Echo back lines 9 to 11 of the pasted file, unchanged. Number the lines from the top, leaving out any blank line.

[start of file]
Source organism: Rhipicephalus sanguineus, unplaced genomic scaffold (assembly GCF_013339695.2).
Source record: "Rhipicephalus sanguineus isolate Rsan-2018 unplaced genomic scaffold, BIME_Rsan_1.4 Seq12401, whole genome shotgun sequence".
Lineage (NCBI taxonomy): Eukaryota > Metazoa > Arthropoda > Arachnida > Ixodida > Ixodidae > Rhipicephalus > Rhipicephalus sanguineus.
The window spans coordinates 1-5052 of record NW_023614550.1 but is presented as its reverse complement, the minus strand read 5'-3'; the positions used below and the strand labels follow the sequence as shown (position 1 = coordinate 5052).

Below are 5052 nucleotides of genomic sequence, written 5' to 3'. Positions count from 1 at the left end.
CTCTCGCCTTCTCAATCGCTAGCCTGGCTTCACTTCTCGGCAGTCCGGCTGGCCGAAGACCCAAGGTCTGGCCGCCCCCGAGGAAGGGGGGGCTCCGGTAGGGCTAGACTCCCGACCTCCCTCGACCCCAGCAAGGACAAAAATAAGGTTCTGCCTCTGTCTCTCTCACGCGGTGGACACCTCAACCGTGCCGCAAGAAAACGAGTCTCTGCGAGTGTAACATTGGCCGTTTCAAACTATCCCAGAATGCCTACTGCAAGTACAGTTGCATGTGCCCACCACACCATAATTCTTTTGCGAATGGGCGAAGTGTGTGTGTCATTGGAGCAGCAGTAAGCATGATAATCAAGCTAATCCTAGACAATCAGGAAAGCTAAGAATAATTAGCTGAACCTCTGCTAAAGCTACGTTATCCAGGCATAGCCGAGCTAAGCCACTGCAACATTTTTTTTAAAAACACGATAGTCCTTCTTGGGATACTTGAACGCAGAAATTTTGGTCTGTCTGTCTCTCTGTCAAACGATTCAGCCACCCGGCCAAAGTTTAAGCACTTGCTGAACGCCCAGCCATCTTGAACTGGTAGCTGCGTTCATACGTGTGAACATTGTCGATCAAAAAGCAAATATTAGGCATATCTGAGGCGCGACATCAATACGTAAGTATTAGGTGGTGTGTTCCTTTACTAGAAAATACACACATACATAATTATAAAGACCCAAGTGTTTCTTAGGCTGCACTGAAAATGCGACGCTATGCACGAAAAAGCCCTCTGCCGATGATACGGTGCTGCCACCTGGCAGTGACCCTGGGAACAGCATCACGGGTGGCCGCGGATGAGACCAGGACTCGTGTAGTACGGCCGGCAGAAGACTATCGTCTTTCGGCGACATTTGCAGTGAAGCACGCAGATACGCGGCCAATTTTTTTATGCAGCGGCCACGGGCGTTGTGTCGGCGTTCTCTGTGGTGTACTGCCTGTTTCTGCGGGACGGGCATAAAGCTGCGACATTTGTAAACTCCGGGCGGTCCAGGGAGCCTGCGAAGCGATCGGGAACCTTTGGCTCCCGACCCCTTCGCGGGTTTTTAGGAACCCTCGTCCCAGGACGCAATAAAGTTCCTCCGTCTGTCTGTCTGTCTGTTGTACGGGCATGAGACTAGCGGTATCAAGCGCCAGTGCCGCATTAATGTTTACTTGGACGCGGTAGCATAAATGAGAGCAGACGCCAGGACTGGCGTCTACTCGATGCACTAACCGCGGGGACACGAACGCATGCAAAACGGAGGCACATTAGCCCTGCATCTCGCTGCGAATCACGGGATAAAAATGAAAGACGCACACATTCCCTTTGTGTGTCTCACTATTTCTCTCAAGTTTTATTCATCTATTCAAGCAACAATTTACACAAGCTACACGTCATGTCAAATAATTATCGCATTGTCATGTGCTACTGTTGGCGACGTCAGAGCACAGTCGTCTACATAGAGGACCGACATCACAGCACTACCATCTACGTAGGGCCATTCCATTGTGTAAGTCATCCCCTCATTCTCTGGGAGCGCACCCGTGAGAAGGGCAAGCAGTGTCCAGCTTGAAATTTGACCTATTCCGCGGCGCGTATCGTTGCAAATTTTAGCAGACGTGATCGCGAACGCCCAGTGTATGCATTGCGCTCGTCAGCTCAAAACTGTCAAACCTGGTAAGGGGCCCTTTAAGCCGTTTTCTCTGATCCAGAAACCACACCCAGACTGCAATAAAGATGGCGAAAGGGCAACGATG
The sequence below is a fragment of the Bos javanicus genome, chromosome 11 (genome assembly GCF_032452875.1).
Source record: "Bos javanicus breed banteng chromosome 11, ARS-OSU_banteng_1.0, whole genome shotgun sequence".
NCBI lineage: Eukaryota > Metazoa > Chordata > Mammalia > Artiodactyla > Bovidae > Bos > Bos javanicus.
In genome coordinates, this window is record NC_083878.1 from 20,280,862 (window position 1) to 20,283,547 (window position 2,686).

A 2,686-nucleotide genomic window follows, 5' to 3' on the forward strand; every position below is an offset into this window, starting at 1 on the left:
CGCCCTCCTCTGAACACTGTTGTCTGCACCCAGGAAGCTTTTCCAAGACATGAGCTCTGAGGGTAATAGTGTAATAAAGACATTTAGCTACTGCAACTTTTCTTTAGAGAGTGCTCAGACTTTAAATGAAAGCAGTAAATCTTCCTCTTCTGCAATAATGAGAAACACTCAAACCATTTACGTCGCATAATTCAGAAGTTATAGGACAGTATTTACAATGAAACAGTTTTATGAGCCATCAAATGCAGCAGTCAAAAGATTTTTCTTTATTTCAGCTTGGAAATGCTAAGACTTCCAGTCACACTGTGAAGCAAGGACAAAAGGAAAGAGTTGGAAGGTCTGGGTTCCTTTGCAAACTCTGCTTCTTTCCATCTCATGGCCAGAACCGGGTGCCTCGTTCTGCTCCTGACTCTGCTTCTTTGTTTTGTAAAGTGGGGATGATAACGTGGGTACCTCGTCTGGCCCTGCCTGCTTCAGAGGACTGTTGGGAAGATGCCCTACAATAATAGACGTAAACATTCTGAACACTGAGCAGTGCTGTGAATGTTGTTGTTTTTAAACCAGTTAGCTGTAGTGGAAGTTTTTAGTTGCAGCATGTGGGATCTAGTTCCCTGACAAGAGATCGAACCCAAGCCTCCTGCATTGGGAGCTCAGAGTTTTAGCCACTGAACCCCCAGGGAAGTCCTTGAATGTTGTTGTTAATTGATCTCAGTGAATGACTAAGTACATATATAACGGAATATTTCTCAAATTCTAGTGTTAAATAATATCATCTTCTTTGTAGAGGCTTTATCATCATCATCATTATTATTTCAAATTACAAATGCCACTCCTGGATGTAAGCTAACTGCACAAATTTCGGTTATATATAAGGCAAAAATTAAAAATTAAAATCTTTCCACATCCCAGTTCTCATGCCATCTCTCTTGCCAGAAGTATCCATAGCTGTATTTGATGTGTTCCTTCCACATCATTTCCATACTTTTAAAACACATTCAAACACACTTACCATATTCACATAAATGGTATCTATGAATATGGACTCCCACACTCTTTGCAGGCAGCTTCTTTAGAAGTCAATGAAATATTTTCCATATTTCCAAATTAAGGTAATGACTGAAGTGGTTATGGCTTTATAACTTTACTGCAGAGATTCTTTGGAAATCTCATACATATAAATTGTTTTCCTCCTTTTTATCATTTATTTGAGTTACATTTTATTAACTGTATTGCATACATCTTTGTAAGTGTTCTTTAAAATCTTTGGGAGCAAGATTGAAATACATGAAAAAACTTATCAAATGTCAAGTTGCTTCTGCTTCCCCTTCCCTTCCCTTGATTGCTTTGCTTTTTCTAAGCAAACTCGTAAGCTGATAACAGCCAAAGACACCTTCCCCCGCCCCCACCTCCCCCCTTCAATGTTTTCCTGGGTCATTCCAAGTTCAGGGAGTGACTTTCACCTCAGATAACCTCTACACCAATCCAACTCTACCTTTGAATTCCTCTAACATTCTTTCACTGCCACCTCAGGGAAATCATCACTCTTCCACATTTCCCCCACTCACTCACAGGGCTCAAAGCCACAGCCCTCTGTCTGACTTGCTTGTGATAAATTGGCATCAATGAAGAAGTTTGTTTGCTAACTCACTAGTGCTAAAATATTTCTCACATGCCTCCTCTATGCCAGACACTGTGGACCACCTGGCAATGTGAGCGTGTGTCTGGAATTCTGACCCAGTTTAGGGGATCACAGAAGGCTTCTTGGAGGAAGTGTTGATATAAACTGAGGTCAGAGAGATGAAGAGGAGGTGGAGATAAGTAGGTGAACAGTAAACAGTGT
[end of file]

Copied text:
NCBI lineage: Eukaryota > Metazoa > Chordata > Mammalia > Artiodactyla > Bovidae > Bos > Bos javanicus.
In genome coordinates, this window is record NC_083878.1 from 20,280,862 (window position 1) to 20,283,547 (window position 2,686).

A 2,686-nucleotide genomic window follows, 5' to 3' on the forward strand; every position below is an offset into this window, starting at 1 on the left: